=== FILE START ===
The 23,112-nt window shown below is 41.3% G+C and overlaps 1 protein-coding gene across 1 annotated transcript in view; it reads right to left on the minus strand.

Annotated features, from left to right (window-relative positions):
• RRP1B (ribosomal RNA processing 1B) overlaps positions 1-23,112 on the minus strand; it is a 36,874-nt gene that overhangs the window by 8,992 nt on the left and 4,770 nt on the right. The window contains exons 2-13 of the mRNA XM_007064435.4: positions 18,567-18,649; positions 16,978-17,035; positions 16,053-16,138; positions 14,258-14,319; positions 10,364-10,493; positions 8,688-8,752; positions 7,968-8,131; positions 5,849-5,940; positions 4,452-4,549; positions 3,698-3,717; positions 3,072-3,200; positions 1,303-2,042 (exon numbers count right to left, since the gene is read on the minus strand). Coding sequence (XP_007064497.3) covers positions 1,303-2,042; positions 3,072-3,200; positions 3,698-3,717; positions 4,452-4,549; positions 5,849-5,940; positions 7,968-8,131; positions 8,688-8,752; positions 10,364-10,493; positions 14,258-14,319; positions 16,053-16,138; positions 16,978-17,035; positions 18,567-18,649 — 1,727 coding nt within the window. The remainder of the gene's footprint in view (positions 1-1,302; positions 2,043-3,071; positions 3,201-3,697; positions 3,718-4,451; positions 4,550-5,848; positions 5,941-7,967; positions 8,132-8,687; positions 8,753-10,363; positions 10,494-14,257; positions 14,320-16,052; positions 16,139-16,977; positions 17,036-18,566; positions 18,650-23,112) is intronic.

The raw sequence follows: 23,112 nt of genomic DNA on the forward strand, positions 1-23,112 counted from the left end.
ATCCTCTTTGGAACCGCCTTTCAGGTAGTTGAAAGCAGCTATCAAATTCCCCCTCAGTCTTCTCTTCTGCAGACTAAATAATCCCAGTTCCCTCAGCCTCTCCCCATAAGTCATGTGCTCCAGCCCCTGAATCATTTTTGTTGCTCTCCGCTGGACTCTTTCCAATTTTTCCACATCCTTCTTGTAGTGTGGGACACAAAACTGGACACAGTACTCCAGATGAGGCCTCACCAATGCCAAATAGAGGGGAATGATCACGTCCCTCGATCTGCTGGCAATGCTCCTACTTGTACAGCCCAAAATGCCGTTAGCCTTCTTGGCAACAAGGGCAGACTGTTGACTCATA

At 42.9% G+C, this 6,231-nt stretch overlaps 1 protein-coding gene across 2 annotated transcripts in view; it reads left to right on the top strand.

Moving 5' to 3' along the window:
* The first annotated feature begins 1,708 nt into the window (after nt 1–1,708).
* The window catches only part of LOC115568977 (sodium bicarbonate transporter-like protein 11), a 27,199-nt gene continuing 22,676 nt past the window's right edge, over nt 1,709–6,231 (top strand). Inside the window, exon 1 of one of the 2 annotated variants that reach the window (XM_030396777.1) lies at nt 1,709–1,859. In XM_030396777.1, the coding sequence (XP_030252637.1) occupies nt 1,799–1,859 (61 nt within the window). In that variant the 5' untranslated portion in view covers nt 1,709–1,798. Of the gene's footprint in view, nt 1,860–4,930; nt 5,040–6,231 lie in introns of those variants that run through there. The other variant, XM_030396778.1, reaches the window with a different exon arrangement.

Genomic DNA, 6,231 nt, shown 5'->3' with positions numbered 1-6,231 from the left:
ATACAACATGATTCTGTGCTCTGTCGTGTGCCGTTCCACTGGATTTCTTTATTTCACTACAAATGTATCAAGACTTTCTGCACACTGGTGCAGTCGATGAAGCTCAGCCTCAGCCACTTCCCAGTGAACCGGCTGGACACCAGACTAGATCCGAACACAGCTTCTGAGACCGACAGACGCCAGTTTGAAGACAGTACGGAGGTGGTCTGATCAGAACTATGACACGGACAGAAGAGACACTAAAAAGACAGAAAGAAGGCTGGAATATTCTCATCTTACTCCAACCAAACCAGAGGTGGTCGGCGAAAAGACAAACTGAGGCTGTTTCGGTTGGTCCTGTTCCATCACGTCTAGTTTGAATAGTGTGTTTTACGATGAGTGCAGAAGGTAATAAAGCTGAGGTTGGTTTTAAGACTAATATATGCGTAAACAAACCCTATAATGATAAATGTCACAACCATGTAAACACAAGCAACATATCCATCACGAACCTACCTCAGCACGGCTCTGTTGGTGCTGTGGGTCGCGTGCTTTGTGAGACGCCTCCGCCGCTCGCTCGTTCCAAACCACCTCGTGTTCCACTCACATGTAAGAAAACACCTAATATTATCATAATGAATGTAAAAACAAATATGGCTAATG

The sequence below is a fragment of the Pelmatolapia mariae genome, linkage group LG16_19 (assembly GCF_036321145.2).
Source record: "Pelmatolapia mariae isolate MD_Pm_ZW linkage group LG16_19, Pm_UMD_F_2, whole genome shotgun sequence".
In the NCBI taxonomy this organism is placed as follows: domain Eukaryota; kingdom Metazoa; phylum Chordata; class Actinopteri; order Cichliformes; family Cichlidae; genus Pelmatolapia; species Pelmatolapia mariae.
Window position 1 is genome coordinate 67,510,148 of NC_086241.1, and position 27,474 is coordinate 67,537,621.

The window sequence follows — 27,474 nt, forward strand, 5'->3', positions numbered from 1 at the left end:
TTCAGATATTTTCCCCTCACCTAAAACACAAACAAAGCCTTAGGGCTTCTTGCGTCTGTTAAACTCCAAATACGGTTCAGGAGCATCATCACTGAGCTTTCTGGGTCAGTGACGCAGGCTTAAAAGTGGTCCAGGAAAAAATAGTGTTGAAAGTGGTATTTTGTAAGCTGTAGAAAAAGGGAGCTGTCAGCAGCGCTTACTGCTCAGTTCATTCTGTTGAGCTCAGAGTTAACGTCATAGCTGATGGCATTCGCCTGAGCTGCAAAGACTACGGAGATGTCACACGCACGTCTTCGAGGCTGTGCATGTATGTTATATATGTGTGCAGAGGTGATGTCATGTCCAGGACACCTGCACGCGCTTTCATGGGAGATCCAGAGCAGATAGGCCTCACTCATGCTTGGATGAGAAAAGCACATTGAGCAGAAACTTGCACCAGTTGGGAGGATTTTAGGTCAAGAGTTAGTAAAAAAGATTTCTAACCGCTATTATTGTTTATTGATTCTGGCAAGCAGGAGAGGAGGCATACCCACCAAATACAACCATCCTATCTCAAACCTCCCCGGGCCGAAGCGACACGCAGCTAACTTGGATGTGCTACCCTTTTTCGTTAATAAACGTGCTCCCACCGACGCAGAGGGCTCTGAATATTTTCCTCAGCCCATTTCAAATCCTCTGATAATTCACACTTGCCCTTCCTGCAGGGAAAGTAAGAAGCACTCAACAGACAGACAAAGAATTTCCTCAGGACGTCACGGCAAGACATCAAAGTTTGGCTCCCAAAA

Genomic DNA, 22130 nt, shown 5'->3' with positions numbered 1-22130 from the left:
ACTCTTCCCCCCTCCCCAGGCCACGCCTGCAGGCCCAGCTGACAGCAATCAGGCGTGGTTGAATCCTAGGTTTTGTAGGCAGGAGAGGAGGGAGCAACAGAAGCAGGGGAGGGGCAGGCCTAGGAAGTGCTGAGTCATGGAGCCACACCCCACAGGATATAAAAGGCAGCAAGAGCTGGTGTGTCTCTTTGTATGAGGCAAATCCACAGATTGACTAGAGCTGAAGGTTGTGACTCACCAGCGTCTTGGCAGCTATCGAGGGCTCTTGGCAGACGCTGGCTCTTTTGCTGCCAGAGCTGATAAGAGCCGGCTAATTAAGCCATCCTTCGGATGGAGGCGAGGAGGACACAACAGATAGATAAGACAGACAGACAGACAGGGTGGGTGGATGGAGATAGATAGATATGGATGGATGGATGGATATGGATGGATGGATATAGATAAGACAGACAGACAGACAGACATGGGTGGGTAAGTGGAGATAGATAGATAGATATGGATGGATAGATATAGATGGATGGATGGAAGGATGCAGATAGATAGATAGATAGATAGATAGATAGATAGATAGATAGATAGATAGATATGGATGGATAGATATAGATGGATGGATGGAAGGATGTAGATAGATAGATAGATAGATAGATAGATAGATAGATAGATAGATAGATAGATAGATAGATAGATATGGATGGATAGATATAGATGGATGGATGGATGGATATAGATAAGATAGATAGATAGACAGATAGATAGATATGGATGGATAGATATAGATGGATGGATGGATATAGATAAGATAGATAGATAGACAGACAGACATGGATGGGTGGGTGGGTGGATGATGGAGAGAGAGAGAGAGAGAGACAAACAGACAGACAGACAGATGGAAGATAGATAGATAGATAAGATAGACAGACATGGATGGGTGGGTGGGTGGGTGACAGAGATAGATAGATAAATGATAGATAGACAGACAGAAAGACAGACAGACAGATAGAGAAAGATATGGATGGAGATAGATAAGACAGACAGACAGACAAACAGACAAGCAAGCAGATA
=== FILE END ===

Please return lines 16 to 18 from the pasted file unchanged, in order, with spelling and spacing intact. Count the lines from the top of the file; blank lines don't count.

The window sequence follows — 27,474 nt, forward strand, 5'->3', positions numbered from 1 at the left end:
TTCAGATATTTTCCCCTCACCTAAAACACAAACAAAGCCTTAGGGCTTCTTGCGTCTGTTAAACTCCAAATACGGTTCAGGAGCATCATCACTGAGCTTTCTGGGTCAGTGACGCAGGCTTAAAAGTGGTCCAGGAAAAAATAGTGTTGAAAGTGGTATTTTGTAAGCTGTAGAAAAAGGGAGCTGTCAGCAGCGCTTACTGCTCAGTTCATTCTGTTGAGCTCAGAGTTAACGTCATAGCTGATGGCATTCGCCTGAGCTGCAAAGACTACGGAGATGTCACACGCACGTCTTCGAGGCTGTGCATGTATGTTATATATGTGTGCAGAGGTGATGTCATGTCCAGGACACCTGCACGCGCTTTCATGGGAGATCCAGAGCAGATAGGCCTCACTCATGCTTGGATGAGAAAAGCACATTGAGCAGAAACTTGCACCAGTTGGGAGGATTTTAGGTCAAGAGTTAGTAAAAAAGATTTCTAACCGCTATTATTGTTTATTGATTCTGGCAAGCAGGAGAGGAGGCATACCCACCAAATACAACCATCCTATCTCAAACCTCCCCGGGCCGAAGCGACACGCAGCTAACTTGGATGTGCTACCCTTTTTCGTTAATAAACGTGCTCCCACCGACGCAGAGGGCTCTGAATATTTTCCTCAGCCCATTTCAAATCCTCTGATAATTCACACTTGCCCTTCCTGCAGGGAAAGTAAGAAGCACTCAACAGACAGACAAAGAATTTCCTCAGGACGTCACGGCAAGACATCAAAGTTTGGCTCCCAAAA

Genomic DNA, 22130 nt, shown 5'->3' with positions numbered 1-22130 from the left: